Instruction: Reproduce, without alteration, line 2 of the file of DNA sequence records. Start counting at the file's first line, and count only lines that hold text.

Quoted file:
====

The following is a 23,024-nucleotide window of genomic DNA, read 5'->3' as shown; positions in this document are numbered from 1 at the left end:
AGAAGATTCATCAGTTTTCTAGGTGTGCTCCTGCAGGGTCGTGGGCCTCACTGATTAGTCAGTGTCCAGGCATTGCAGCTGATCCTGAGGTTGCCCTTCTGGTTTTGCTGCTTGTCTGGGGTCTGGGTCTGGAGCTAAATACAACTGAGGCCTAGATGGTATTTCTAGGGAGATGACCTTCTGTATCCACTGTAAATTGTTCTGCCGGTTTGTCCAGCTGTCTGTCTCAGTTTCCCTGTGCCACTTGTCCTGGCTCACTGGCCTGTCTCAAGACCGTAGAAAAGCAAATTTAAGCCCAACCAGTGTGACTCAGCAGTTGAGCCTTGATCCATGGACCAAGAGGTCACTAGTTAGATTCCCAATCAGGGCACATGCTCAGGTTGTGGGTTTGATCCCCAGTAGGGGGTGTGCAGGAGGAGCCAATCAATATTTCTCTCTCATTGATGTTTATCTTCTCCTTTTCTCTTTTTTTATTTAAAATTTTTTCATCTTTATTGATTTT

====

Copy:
AGAAGATTCATCAGTTTTCTAGGTGTGCTCCTGCAGGGTCGTGGGCCTCACTGATTAGTCAGTGTCCAGGCATTGCAGCTGATCCTGAGGTTGCCCTTCTGGTTTTGCTGCTTGTCTGGGGTCTGGGTCTGGAGCTAAATACAACTGAGGCCTAGATGGTATTTCTAGGGAGATGACCTTCTGTATCCACTGTAAATTGTTCTGCCGGTTTGTCCAGCTGTCTGTCTCAGTTTCCCTGTGCCACTTGTCCTGGCTCACTGGCCTGTCTCAAGACCGTAGAAAAGCAAATTTAAGCCCAACCAGTGTGACTCAGCAGTTGAGCCTTGATCCATGGACCAAGAGGTCACTAGTTAGATTCCCAATCAGGGCACATGCTCAGGTTGTGGGTTTGATCCCCAGTAGGGGGTGTGCAGGAGGAGCCAATCAATATTTCTCTCTCATTGATGTTTATCTTCTCCTTTTCTCTTTTTTTATTTAAAATTTTTTCATCTTTATTGATTTT